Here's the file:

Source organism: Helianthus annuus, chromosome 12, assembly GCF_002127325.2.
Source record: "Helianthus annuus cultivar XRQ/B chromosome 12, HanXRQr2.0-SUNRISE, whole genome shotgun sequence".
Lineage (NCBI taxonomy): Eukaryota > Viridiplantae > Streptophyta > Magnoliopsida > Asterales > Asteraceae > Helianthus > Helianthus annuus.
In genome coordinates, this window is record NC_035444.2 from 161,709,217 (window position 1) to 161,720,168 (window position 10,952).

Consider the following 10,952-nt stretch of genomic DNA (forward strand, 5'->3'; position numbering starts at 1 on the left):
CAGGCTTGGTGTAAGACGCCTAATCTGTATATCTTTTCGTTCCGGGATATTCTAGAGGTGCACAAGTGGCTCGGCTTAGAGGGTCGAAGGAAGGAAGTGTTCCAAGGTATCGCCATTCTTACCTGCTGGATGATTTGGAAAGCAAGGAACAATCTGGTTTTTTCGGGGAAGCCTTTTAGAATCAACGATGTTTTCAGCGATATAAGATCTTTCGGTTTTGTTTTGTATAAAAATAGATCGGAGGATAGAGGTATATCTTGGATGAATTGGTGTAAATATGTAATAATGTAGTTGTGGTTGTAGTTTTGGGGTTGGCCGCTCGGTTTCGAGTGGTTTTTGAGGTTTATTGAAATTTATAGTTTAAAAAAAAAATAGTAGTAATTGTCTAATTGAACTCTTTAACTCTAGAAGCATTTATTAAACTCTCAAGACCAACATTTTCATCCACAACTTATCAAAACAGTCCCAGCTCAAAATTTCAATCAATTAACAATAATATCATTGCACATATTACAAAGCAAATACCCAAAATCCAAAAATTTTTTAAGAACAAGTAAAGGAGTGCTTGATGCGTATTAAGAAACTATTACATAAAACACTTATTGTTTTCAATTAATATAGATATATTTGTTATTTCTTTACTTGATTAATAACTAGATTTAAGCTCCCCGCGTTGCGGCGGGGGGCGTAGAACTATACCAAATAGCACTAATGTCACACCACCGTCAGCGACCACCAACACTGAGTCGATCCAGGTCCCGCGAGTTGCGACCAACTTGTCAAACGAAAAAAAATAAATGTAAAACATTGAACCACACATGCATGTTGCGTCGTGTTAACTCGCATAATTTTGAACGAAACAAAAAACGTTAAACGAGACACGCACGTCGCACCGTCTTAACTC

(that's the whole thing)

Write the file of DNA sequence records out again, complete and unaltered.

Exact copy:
Source organism: Helianthus annuus, chromosome 12, assembly GCF_002127325.2.
Source record: "Helianthus annuus cultivar XRQ/B chromosome 12, HanXRQr2.0-SUNRISE, whole genome shotgun sequence".
Lineage (NCBI taxonomy): Eukaryota > Viridiplantae > Streptophyta > Magnoliopsida > Asterales > Asteraceae > Helianthus > Helianthus annuus.
In genome coordinates, this window is record NC_035444.2 from 161,709,217 (window position 1) to 161,720,168 (window position 10,952).

Consider the following 10,952-nt stretch of genomic DNA (forward strand, 5'->3'; position numbering starts at 1 on the left):
CAGGCTTGGTGTAAGACGCCTAATCTGTATATCTTTTCGTTCCGGGATATTCTAGAGGTGCACAAGTGGCTCGGCTTAGAGGGTCGAAGGAAGGAAGTGTTCCAAGGTATCGCCATTCTTACCTGCTGGATGATTTGGAAAGCAAGGAACAATCTGGTTTTTTCGGGGAAGCCTTTTAGAATCAACGATGTTTTCAGCGATATAAGATCTTTCGGTTTTGTTTTGTATAAAAATAGATCGGAGGATAGAGGTATATCTTGGATGAATTGGTGTAAATATGTAATAATGTAGTTGTGGTTGTAGTTTTGGGGTTGGCCGCTCGGTTTCGAGTGGTTTTTGAGGTTTATTGAAATTTATAGTTTAAAAAAAAAATAGTAGTAATTGTCTAATTGAACTCTTTAACTCTAGAAGCATTTATTAAACTCTCAAGACCAACATTTTCATCCACAACTTATCAAAACAGTCCCAGCTCAAAATTTCAATCAATTAACAATAATATCATTGCACATATTACAAAGCAAATACCCAAAATCCAAAAATTTTTTAAGAACAAGTAAAGGAGTGCTTGATGCGTATTAAGAAACTATTACATAAAACACTTATTGTTTTCAATTAATATAGATATATTTGTTATTTCTTTACTTGATTAATAACTAGATTTAAGCTCCCCGCGTTGCGGCGGGGGGCGTAGAACTATACCAAATAGCACTAATGTCACACCACCGTCAGCGACCACCAACACTGAGTCGATCCAGGTCCCGCGAGTTGCGACCAACTTGTCAAACGAAAAAAAATAAATGTAAAACATTGAACCACACATGCATGTTGCGTCGTGTTAACTCGCATAATTTTGAACGAAACAAAAAACGTTAAACGAGACACGCACGTCGCACCGTCTTAACTC